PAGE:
Shephard said it's unfortunate they were wasted. "But when when you look at the fact that we're going to be reaching 900,000 doses [of COVID vaccines] delivered, I think we've been very prudent with our inventory," she said.
Public Health is holding more mobile walk-in Moderna clinics this week to help make getting first and second doses more convenient.
Shephard said the pop-up clinics are helping the province's efforts. Five were held last week, and of the 1,500 people who were vaccinated, 20 per cent received their first dose.
She visited the clinic held Tuesday in Saint John's north end at the Nick Nicole Centre and "many" of the estimated 100 people who attended were there for first doses, she said.
"Anecdotally I can say that in speaking with a few of the people who came, they wouldn't have come if it hadn't been in their community," she said. "Many were newcomers. And so there's a trust factor that putting a pop-up clinic in their community really helps to bridge those worries."
The clinics include:
- Perth-Andover — River Valley Civic Centre, 11 School St., on Thursday, between noon and 6 p.m.
- Dorchester — Dorchester Veterans Community Hall, 4955 Main St., on Thursday, between 10 a.m. and 4 p.m.
- Plaster Rock — Tobique Lions Community Centre, 61 Everett Lane., on Friday, between 10:30 a.m. and 4 p.m.
- Salisbury — Salisbury Baptist Church, 3128 Main St., on Friday, between 10 a.m. and 4 p.m.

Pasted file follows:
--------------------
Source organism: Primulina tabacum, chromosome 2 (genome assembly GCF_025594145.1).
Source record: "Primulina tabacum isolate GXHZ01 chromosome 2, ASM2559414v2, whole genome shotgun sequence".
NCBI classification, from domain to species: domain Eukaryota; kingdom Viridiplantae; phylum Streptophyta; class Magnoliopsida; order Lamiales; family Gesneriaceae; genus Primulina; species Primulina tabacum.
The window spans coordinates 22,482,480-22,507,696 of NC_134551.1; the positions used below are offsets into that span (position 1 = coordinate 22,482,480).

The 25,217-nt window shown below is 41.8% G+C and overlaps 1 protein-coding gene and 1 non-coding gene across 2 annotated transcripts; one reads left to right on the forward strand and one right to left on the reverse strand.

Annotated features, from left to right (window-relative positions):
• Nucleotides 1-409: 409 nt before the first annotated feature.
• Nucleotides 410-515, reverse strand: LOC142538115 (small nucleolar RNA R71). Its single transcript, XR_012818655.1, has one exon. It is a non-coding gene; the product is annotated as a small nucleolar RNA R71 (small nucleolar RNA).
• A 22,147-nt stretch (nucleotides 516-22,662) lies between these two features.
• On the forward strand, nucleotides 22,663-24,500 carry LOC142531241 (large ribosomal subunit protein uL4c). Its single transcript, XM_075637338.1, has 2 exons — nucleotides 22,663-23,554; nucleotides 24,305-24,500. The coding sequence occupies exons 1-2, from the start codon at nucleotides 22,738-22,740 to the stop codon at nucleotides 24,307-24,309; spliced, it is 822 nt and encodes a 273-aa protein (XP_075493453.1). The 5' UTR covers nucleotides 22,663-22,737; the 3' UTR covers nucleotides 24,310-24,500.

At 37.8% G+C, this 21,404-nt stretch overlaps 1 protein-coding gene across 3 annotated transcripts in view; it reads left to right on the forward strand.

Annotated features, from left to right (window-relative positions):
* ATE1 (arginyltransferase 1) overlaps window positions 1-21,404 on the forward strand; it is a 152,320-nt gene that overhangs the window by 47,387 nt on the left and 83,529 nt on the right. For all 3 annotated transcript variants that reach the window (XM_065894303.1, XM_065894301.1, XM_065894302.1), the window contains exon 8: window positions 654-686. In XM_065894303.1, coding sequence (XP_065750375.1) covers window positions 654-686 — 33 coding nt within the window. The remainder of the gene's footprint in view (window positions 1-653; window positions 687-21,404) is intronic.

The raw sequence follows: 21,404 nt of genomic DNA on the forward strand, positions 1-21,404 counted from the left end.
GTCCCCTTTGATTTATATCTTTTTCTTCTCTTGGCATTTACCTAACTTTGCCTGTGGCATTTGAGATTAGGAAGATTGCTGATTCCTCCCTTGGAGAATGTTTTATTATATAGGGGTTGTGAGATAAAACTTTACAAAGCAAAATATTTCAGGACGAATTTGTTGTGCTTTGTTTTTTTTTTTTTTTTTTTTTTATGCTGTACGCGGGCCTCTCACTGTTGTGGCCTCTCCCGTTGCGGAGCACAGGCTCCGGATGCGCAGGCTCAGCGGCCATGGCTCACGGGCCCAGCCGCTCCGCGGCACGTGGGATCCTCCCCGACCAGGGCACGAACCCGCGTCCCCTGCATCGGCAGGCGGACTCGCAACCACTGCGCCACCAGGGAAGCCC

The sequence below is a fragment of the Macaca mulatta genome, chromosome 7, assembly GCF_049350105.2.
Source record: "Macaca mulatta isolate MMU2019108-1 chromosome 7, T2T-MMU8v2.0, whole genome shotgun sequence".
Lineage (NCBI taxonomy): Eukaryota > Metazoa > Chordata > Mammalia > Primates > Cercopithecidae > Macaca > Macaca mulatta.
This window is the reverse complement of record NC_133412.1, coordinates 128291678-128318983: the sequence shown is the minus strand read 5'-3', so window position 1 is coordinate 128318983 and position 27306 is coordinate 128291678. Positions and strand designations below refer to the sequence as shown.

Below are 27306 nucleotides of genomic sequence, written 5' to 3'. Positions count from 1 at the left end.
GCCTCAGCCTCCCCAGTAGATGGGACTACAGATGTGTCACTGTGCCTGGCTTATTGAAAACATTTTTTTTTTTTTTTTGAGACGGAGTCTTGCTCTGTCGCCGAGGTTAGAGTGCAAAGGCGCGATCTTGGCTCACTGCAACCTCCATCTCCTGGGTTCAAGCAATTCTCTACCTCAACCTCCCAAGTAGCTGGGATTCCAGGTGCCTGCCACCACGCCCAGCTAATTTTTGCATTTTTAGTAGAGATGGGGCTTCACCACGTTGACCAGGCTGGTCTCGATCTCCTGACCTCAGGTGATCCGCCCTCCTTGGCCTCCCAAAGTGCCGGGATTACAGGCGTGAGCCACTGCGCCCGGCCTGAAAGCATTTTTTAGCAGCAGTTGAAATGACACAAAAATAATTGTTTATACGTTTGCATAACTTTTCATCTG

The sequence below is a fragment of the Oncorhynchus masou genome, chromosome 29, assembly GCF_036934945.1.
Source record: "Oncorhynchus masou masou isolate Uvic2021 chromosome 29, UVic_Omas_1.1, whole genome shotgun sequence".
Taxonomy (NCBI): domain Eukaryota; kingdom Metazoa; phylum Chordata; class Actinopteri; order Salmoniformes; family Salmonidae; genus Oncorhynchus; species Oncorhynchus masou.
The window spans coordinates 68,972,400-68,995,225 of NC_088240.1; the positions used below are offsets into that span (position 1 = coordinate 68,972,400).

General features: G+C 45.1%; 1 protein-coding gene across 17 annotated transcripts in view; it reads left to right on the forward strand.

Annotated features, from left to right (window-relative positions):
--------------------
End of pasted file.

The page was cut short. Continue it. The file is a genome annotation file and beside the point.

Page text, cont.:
Anyone 12 or older is eligible to receive a COVID-19 vaccine, and anyone who has received a first dose can get a second dose after 28 days. They don't have to wait for the 28 days to pass to schedule their appointment, Russell stressed.
They are asked to bring their Medicare card, a signed consent form and, for those receiving a second dose, a copy of the record of immunization they received after getting their first dose.
People who booked an appointment but were able to get vaccinated sooner elsewhere are asked to cancel the appointment they no longer need.
Hospital visitor changes for travellers
New Brunswick hospitals and health-care facilities will open up to visitors from outside the extended Atlantic region Thursday, the Horizon and Vitalité health networks announced in a joint news release.
The updated visitor guidelines are based on where people are travelling from and whether they've been vaccinated against COVID-19.
Before entering, Canadian and international visitors who wish to visit a patient must:
- Provide proof of vaccination with two doses of an approved COVID-19 vaccine, and it must be at least 14 days after they received their second dose.
- Provide proof of a negative COVID-19 test after entering the province and prior to each visit, and agree to be tested again on Days five and 10.
- Provide proof of approval to travel to New Brunswick through the New Brunswick Travel Registration Program.